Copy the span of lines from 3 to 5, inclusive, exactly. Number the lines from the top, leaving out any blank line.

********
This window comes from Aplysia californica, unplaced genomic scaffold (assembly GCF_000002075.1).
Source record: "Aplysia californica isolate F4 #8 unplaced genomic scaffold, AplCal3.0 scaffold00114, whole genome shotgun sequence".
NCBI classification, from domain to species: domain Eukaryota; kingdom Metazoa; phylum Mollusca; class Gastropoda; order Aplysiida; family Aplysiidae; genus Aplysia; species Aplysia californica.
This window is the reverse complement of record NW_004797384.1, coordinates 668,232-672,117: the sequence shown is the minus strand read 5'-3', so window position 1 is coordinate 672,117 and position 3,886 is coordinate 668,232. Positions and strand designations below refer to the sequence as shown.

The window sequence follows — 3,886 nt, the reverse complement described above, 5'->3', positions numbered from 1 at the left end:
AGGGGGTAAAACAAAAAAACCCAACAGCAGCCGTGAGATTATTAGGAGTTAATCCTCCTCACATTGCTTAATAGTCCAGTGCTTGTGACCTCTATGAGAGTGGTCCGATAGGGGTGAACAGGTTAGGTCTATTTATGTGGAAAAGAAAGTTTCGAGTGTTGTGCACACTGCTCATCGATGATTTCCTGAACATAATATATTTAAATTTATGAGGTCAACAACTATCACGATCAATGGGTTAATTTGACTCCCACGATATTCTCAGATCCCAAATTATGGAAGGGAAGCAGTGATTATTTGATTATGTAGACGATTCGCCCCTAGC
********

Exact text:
NCBI classification, from domain to species: domain Eukaryota; kingdom Metazoa; phylum Mollusca; class Gastropoda; order Aplysiida; family Aplysiidae; genus Aplysia; species Aplysia californica.
This window is the reverse complement of record NW_004797384.1, coordinates 668,232-672,117: the sequence shown is the minus strand read 5'-3', so window position 1 is coordinate 672,117 and position 3,886 is coordinate 668,232. Positions and strand designations below refer to the sequence as shown.

The window sequence follows — 3,886 nt, the reverse complement described above, 5'->3', positions numbered from 1 at the left end: